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Ann Quasarano

Tips to Prevent Frostbite and Hypothermia

It may look beautiful and sunny outside today, but it’s bitterly cold, with temperatures hovering in the single digits and a severe wind chill. For many people, that’s the type of extreme cold that we’re just not used to experiencing.

Two common reactions to extreme cold are hypothermia and frostbite.  Don’t get caught out in the cold – here are some tips from the Center for Disease Control on preventing these common reactions to extreme cold.

Hypothermia

When exposed to cold temperatures, your body begins to lose heat faster than it can be produced. Prolonged exposure to cold will eventually use up your body’s stored energy. The result is hypothermia, or abnormally low body temperature. Low body temperature may make you unable to think clearly or move well. You may not know you have hypothermia. If your temperature is below 95°, the situation is an emergency—get medical attention immediately.

Victims of hypothermia are often (1) elderly people with inadequate food, clothing, or heating; (2) babies sleeping in cold bedrooms; (3) people who remain outdoors for long periods—the homeless, hikers, hunters, etc.; and (4) people who drink alcohol or use illicit drugs.

Recognizing Hypothermia

Warnings signs of hypothermia:

Adults:

shivering, exhaustion/confusion, fumbling hands, memory loss, slurred speech, drowsiness

Infants:

bright red, cold skin, very low energy

What to Do

If you notice any of these signs, take the person’s temperature. If it is below 95°, the situation is an emergency—get medical attention immediately.

If medical care is not available, begin warming the person, as follows:

Get the victim into a warm room or shelter. If the victim has on any wet clothing, remove it. Warm the center of the body first—chest, neck, head, and groin—using an electric blanket, if available. Or use skin-to-skin contact under loose, dry layers of blankets, clothing, towels, or sheets. Warm beverages can help increase the body temperature, but do not give alcoholic beverages. Do not try to give beverages to an unconscious person. After body temperature has increased, keep the person dry and wrapped in a warm blanket, including the head and neck. Get medical attention as soon as possible.

Frostbite

Frostbite is an injury to the body that is caused by freezing. Frostbite causes a loss of feeling and color in affected areas. It most often affects the nose, ears, cheeks, chin, fingers, or toes. Frostbite can permanently damage the body, and severe cases can lead to amputation. The risk of frostbite is increased in people with reduced blood circulation and among people who are not dressed properly for extremely cold temperatures. Seek medical care if you think you have frostbite.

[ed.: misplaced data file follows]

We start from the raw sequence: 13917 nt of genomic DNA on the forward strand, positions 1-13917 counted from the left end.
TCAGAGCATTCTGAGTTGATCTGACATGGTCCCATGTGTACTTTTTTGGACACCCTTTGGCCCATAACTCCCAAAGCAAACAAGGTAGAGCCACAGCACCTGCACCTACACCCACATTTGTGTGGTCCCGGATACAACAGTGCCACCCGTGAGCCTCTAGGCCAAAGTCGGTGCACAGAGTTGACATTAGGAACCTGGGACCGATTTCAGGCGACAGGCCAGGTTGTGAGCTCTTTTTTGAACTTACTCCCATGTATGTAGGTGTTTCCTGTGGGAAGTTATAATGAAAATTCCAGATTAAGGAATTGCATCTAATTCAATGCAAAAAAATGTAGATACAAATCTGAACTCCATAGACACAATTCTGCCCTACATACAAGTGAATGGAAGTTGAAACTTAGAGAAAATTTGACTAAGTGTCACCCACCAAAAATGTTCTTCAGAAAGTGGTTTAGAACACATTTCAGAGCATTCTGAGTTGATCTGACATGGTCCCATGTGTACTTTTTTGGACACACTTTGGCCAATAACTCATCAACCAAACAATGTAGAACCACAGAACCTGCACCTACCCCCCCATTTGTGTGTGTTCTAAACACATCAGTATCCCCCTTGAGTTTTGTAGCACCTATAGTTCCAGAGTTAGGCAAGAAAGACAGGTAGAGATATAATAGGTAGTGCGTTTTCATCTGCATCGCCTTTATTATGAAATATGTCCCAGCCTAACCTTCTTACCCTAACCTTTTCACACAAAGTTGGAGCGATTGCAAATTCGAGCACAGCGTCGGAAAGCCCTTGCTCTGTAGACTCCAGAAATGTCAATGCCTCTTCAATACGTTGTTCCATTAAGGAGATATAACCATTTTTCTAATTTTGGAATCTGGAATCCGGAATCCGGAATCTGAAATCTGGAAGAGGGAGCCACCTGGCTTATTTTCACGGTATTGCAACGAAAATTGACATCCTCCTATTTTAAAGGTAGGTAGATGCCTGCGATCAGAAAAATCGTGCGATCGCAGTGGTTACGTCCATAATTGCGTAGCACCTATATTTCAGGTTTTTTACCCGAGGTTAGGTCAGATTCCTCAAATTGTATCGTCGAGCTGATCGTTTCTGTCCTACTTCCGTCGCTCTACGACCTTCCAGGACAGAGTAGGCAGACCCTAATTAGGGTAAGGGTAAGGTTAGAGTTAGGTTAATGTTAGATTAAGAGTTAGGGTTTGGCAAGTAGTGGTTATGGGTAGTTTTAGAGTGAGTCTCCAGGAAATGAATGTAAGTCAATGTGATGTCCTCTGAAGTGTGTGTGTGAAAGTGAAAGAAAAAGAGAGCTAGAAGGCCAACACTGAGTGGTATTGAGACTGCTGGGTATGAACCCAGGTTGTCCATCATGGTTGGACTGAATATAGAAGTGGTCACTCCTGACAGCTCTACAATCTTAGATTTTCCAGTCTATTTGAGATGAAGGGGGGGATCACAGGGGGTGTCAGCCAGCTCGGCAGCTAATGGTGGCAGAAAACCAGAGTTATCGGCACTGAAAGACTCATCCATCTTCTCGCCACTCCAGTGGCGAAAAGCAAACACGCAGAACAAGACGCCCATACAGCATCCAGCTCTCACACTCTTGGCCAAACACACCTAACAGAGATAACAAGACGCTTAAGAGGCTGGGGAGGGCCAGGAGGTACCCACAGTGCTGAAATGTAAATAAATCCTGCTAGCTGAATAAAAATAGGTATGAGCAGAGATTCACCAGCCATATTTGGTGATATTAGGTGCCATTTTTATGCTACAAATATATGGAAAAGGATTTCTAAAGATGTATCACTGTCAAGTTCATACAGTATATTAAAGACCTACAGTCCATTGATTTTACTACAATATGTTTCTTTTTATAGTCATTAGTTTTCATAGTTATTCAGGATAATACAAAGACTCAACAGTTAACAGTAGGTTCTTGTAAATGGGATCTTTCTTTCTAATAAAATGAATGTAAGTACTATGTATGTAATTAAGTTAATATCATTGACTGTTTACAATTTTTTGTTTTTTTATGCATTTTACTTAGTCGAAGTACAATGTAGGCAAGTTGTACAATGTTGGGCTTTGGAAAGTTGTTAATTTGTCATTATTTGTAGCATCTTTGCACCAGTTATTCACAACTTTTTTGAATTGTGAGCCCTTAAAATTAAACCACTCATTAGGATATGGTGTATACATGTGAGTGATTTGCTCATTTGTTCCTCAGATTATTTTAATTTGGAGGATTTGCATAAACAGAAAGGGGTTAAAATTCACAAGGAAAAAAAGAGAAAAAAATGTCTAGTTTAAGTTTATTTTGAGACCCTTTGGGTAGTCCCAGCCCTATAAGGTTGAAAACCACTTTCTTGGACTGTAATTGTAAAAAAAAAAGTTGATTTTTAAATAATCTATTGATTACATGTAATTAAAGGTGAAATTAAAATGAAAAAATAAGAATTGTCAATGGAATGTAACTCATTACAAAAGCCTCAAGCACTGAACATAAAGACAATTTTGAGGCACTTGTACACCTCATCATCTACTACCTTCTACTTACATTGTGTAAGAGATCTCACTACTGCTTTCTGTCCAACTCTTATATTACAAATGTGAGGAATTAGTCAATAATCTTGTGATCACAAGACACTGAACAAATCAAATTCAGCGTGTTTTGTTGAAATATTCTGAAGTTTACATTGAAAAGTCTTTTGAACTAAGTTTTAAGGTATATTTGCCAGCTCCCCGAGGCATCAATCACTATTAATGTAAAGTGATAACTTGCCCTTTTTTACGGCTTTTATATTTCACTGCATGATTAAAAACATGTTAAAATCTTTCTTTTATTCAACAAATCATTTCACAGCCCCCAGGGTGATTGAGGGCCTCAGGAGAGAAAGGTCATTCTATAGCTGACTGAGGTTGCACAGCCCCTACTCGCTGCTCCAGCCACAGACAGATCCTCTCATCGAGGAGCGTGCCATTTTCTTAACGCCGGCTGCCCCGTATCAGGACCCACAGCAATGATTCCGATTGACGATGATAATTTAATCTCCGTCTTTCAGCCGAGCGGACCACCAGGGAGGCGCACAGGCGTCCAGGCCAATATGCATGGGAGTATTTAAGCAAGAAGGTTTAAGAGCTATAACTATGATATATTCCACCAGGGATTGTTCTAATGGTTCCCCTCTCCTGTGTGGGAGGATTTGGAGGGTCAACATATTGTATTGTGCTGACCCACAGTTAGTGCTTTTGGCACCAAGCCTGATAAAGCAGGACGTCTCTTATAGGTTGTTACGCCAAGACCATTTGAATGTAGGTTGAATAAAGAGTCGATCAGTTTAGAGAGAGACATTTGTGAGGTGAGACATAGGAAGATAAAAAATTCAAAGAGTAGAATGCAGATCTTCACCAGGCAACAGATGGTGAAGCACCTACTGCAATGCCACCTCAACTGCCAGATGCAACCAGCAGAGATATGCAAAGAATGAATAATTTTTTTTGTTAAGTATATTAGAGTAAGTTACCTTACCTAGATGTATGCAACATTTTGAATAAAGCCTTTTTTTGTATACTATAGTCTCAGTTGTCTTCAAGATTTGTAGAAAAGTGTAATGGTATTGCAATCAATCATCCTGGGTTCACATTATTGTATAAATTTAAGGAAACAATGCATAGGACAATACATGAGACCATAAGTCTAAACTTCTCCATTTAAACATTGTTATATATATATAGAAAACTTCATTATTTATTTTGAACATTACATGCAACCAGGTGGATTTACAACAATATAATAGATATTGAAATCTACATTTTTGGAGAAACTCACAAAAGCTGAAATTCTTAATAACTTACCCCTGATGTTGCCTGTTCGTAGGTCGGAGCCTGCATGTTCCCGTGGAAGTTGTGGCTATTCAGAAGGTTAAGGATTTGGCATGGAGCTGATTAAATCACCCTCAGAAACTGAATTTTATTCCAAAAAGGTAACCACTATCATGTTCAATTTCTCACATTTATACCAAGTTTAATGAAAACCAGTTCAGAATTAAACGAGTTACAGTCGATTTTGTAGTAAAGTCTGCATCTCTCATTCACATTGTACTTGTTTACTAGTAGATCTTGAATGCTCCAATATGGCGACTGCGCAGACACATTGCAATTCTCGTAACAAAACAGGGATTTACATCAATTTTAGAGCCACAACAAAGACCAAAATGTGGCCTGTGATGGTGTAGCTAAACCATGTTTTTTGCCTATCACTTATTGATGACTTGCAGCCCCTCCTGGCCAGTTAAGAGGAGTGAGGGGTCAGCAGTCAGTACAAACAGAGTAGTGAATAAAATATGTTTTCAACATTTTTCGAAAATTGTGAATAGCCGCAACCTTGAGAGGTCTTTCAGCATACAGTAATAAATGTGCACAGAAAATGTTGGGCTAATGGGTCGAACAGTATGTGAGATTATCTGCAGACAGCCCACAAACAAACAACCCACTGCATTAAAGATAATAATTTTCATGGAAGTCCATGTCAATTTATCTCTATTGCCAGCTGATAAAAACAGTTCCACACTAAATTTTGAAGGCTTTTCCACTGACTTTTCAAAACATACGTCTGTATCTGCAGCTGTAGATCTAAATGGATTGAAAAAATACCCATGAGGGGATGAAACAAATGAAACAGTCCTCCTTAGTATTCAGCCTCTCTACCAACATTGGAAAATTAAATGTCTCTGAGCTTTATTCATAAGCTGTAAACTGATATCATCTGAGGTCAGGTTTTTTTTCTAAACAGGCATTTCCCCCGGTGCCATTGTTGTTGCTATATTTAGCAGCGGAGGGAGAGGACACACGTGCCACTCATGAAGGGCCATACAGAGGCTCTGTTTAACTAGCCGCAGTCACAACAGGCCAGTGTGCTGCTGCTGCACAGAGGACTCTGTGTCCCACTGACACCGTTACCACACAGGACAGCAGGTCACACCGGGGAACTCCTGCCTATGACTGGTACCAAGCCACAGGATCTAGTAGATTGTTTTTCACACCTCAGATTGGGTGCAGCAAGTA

Recognizing Frostbite

At the first signs of redness or pain in any skin area, get out of the cold or protect any exposed skin—frostbite may be beginning. Any of the following signs may indicate frostbite:

a white or grayish-yellow skin area, skin that feels unusually firm or waxy numbness

A victim is often unaware of frostbite until someone else points it out because the frozen tissues are numb.

What to Do

If you detect symptoms of frostbite, seek medical care. Because frostbite and hypothermia both result from exposure, first determine whether the victim also shows signs of hypothermia, as described previously. Hypothermia is a more serious medical condition and requires emergency medical assistance.

If (1) there is frostbite but no sign of hypothermia and (2) immediate medical care is not available, proceed as follows:

Get into a warm room as soon as possible. Unless absolutely necessary, do not walk on frostbitten feet or toes—this increases the damage. Immerse the affected area in warm—not hot—water (the temperature should be comfortable to the touch for unaffected parts of the body). Or, warm the affected area using body heat. For example, the heat of an armpit can be used to warm frostbitten fingers. Do not rub the frostbitten area with snow or massage it at all. This can cause more damage. Don’t use a heating pad, heat lamp, or the heat of a stove, fireplace, or radiator for warming. Affected areas are numb and can be easily burned.

Finally, the CDC advises to avoid getting into situations where hypothermia and frostbite can occur, noting that taking preventive action is your best defense against having to deal with the health risks associated with extreme cold-weather conditions.

 

About: 

Ann Quasarano is the director of marketing for North American Pharmacal/ D'Adamo Personalized Nutrition. In addition to her marketing work Ann also edits the wildly popular D'Adamo Nutrition Email Newsletter.

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